On the heels of the Department of Defenses’ updated Climate Change Adaptation Roadmap, Center for Climate and Security Advisory Board members General Anthony Zinni, USMC (ret), former commander-in-chief of U.S. Central Command, General Ron Keys, USAF (ret), former commander of U.S. Air Combat Command , and Admiral Frank “Skip” Bowman, USN (ret), the former director of the Naval Nuclear Propulsion Program and the deputy administrator for Naval Reactors in the NNSA, wrote an Op-ed titled: “The US military refuses to be ‘too late’ on climate change.” The Op-ed was picked-up by over 30 newspapers across the United States and globally.
It begins by drawing on sage advice from General Douglas MacArthur:
More than a year before the United States formally entered World War II, Gen. Douglas MacArthur warned that “The history of failure in war can almost be summed up in two words: Too late. Too late in comprehending the deadly purpose of a potential enemy. Too late in realizing the mortal danger. Too late in preparedness. Too late in uniting all possible forces for resistance.”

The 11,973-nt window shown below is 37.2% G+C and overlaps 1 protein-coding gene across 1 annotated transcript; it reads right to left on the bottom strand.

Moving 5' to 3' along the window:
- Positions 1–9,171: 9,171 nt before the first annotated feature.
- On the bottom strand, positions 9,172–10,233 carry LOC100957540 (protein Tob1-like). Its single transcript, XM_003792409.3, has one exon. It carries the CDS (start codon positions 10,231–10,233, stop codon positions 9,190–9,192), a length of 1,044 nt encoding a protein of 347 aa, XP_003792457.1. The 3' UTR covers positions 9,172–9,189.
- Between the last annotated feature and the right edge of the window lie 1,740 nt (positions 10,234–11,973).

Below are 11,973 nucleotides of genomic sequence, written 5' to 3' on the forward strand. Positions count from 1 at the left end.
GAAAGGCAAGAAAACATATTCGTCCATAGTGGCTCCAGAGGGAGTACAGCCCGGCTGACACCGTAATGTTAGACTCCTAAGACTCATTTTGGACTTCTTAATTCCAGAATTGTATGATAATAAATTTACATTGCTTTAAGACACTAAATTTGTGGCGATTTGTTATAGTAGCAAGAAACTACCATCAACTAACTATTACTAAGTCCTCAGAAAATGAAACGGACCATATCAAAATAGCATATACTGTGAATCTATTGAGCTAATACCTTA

Today, as we pass another global heat record, we run the risk of being too late on climate change, endlessly debating causes at the expense of sensible actions. Just as we have underestimated recent threats, such as the Islamic State and a revanchist Russia, we are in danger of underestimating those threats that follow a changing climate.
The authors also draw on their combined experience in preparing for a wide range of security risks to emphasize the need for being more prepared for climatic risks:
As former military leaders who operated in a wide variety of unstable, climate-stressed environments, on land, on water and underwater, we know these are not hypothetical concerns. That’s why the Pentagon’s recommendation that climate change considerations be integrated into guidance to combatant commanders is the kind of forward-leaning action we should expect across the U.S. government.
Here is a link to the full Op-ed, which originally appeared in Stars & Stripes.